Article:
If physics had a sideshow, the latest addition would surely be this: bacterium-sized ions. According to new theoretical results, normal ions dropped into a Bose-Einstein condensate (BEC)–an ultracold gas in its quantum mechanical ground state–could seed the formation of micron-wide charged shells of atoms, or “molecular ions.” These objects, described in the 26 August print issue of PRL, could serve as moveable microtraps for atoms or aid in testing condensed matter theories.
Whenever a gas gets sufficiently cold, ions attract a crowd by polarizing surrounding atoms–inducing a charge asymmetry in them–which draws them near. Experimenters have already seen electron bubbles and ion blobs, or “snowballs,” in superfluid helium, but its high density seems to prevent large shells from forming around ions. In a normal cold gas, an ion might slowly accumulate atoms, but collisions would disrupt the cluster before a bubble could form.
Now a team of theorists calculates that the process should proceed more rapidly and be more stable for ions swimming in a BEC. As polarized atoms careen towards an ion, some invariably collide. Some of the collision energy can be channeled into a collective shudder of the condensate called a phonon. Such collisions can sap enough energy from an atom that it drops into orbit around the ion. As atoms accumulate, they repel each other and expand like a balloon. Collisions within the bubble should eventually drain the atoms’ energy and collapse them into a blob. The collapse would probably take at least a millisecond, says co-author Robin Côté of the University of Connecticut in Storrs, time enough for several hundred atoms to grow into a shell at least a micron wide, if not larger.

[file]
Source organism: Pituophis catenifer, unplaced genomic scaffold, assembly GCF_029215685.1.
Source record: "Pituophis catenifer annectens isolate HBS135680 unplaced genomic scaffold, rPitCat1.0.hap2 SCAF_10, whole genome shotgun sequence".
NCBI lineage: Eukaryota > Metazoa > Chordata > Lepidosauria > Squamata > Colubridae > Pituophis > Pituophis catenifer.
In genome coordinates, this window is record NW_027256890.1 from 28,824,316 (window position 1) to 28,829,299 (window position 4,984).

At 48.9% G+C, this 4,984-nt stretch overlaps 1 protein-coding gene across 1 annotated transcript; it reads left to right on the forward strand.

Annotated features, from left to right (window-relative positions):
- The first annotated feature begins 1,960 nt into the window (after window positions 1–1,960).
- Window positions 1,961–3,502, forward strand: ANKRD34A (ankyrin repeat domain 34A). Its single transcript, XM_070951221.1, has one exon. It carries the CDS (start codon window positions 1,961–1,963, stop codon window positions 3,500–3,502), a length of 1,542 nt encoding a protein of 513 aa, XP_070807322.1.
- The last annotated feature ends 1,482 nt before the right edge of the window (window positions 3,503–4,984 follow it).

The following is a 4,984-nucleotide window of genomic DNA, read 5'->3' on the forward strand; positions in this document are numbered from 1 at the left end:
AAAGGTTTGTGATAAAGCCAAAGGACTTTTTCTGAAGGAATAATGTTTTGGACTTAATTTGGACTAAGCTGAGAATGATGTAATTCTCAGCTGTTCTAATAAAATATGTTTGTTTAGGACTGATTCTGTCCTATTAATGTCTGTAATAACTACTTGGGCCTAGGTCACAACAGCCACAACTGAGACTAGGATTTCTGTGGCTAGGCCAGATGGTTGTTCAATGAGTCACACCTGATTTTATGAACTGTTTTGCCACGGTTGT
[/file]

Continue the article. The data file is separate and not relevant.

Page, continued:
Ions might be introduced with a laser set just a bit higher than the ionization energy of a BEC, or by simply combining a cloud with an ion trap, Côté says. Researchers could accelerate the shells with an electric field and detect them based on their speed. A strong enough field might even yank them free of the atom cloud, so they could be isolated and allowed to evolve or used to transport atoms. What’s neat about the molecular ion is “it makes a bridge between condensed matter physics and atomic physics,” says Côté. It might be used to check condensed matter theories, for example. “Whenever you have a new system, it’s new physics, and it’s a lot of fun.”
Experimentalist Steven Rolston of the National Institute of Standards and Technology in Gaithersburg, Maryland, expects an ion trap might be necessary to keep stray electric fields from punting the bubble free but says that wouldn’t be hard to engineer. In pure physics terms, the phenomenon “seems to be a further example of the breadth of the physics that is coming about from BECs, much more than anyone anticipated.”
JR Minkel is a freelance science writer in New York City.